Sen. Lindsey Graham, the chairman of the Senate Judiciary Committee, said on Sunday that newly declassified FBI documents from 2018 show that the bureau lied to the Senate Intelligence Committee about Christopher Steele’s anti-Trump dossier.
“This document clearly shows that the FBI was continuing to mislead regarding the reliability of the Steele dossier,” Graham said during an interview on Fox News‘ “Sunday Morning Futures.” “The FBI did to the Senate Intelligence Committee what the Department of Justice and FBI had previously done to the FISA court: mischaracterize, mislead, and lie.”
“The characterizations regarding the dossier were completely out of touch with reality in terms of what the Russian subsource actually said to the FBI,” Graham told Fox News host Maria Bartiromo. “What does this mean? That Congress, as well as the FISA court, was lied to about the reliability of the Russian subsource. I will be asking FBI Director Wray to provide me all the details possible about how the briefing was arranged and who provided it.”
“Somebody needs to go to jail for this,” Graham declared. “This is a second lie. This is a second crime. They lied to the FISA court. They got rebuked, the FBI did, in 2019 by the FISA court, putting in doubt all FISA applications … a year before, they’re lying to the Senate Intel Committee. It’s just amazing the compounding of the lies.”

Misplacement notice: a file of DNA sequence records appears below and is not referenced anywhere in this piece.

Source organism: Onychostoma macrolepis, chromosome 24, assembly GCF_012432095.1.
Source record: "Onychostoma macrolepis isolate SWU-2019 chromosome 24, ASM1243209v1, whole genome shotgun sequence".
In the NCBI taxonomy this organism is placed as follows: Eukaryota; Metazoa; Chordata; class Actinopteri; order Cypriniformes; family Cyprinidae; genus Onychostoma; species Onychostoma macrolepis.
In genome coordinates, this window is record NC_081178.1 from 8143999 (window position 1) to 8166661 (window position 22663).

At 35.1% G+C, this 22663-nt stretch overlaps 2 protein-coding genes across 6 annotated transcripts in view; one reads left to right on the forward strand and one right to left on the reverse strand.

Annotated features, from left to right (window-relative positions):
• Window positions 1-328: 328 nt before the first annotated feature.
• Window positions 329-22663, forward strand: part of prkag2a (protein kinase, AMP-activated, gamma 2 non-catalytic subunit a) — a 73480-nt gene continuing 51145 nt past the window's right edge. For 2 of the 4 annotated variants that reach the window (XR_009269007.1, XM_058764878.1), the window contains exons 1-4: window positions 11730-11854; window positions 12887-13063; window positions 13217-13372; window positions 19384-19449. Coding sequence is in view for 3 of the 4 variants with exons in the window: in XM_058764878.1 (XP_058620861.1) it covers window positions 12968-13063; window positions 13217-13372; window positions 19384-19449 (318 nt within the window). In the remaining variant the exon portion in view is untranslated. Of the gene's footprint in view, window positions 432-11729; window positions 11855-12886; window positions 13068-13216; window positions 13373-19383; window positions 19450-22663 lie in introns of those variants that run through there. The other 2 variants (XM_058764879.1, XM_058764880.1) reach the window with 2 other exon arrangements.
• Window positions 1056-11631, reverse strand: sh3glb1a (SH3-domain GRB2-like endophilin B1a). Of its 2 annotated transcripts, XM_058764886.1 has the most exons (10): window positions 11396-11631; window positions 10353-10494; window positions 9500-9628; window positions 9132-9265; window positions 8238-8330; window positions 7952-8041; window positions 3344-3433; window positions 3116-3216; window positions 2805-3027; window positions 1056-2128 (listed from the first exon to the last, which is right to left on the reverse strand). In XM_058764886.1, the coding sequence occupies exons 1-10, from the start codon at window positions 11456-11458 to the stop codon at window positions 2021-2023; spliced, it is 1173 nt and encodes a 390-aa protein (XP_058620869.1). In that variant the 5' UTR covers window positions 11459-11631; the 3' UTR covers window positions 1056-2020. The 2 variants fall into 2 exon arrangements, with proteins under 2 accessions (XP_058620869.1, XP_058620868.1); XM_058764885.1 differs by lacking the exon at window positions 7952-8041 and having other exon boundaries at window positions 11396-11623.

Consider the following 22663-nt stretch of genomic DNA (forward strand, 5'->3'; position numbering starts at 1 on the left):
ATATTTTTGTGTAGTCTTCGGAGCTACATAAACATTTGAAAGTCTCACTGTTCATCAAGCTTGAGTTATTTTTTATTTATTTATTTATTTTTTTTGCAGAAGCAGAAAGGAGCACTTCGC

Graham argued that the newly released eight-page briefing document, which was obtained through the Department of Justice, shows that the FBI did not disclose any of the dossier’s red flags in the Senate Intelligence briefing document.
The memo, dated Feb. 14, 2018, summarizes what Steele’s primary subsource told the FBI during three days of interviews in January 2017. Igor Danchenko, a Ukraine-born, Russian-educated researcher and Brookings Institution analyst, was Steele’s primary subsource who provided information to the former British spy. That information was used to create the Steele dossier, which eventually enabled the investigation into Donald Trump’s possible ties to Russia before the 2016 presidential election.
“Several reports appeared to be derived from multiple sources, to include the information he provided to Steele as well as information that he had not collected,” the memo said of the primary subsource. “He did not cite any significant concerns with the way his reporting was characterized in the dossier to the extent he could identify it.”
Danchenko admitted to FBI agents that he “did not know the origins” of some claims attributed to him and “did not recall” other information that was included in the dossier.
Danchenko claimed that he was unaware that former MI6 officer Steele was going to include conversations into official reports, The Washington Examiner reported.
“Actually, the subsource said it was all bar talk, hearsay, speculation and conjecture, and the whole sexual activity of the president was made in jest,” Graham said. “So they completely misrepresented to the Senate Intel Committee in 2018 what the subsource had told the FBI in 2017.”
Department of Justice Inspector General Michael Horowitz said FBI interviews with Danchenko “raised significant questions about the reliability of the Steele election reporting” and cast doubt on some of its most damning claims.
Horowitz also claimed that FBI interviews of Steele and Danchenko “revealed potentially serious problems with Steele’s descriptions of information in his reports.”
“I’m gonna find out who did that briefing, and whoever it is, they’re in trouble,” Graham said.
Sen Graham reveals new declassified documents on Russia probe origins